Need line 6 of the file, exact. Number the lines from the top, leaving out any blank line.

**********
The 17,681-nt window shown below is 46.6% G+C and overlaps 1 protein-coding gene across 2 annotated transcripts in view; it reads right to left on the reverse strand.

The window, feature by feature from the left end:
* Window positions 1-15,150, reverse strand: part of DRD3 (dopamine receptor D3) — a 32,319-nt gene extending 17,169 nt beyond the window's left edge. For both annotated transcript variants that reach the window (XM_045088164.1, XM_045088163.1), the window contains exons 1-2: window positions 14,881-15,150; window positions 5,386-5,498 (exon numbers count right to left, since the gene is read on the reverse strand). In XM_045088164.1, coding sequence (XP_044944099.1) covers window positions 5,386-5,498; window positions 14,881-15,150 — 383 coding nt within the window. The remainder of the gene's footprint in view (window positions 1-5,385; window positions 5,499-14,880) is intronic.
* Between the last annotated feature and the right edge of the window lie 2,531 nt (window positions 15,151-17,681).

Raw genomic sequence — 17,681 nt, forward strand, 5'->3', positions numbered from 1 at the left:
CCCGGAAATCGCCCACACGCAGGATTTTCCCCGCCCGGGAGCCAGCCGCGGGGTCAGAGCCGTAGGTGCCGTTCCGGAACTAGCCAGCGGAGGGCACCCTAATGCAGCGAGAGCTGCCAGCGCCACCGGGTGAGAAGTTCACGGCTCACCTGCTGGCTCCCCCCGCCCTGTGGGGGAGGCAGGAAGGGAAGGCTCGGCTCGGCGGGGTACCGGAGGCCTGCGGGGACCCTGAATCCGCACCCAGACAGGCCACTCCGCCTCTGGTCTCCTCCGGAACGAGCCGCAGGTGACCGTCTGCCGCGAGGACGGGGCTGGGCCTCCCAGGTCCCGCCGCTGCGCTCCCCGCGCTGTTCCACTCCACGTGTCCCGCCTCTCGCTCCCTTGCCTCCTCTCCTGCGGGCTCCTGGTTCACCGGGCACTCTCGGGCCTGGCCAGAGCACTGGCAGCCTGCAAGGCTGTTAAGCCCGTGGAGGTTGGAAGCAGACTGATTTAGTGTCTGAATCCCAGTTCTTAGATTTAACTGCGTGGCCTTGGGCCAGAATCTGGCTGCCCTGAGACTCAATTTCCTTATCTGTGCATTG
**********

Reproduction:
CCCGGAAATCGCCCACACGCAGGATTTTCCCCGCCCGGGAGCCAGCCGCGGGGTCAGAGCCGTAGGTGCCGTTCCGGAACTAGCCAGCGGAGGGCACCCTAATGCAGCGAGAGCTGCCAGCGCCACCGGGTGAGAAGTTCACGGCTCACCTGCTGGCTCCCCCCGCCCTGTGGGGGAGGCAGGAAGGGAAGGCTCGGCTCGGCGGGGTACCGGAGGCCTGCGGGGACCCTGAATCCGCACCCAGACAGGCCACTCCGCCTCTGGTCTCCTCCGGAACGAGCCGCAGGTGACCGTCTGCCGCGAGGACGGGGCTGGGCCTCCCAGGTCCCGCCGCTGCGCTCCCCGCGCTGTTCCACTCCACGTGTCCCGCCTCTCGCTCCCTTGCCTCCTCTCCTGCGGGCTCCTGGTTCACCGGGCACTCTCGGGCCTGGCCAGAGCACTGGCAGCCTGCAAGGCTGTTAAGCCCGTGGAGGTTGGAAGCAGACTGATTTAGTGTCTGAATCCCAGTTCTTAGATTTAACTGCGTGGCCTTGGGCCAGAATCTGGCTGCCCTGAGACTCAATTTCCTTATCTGTGCATTG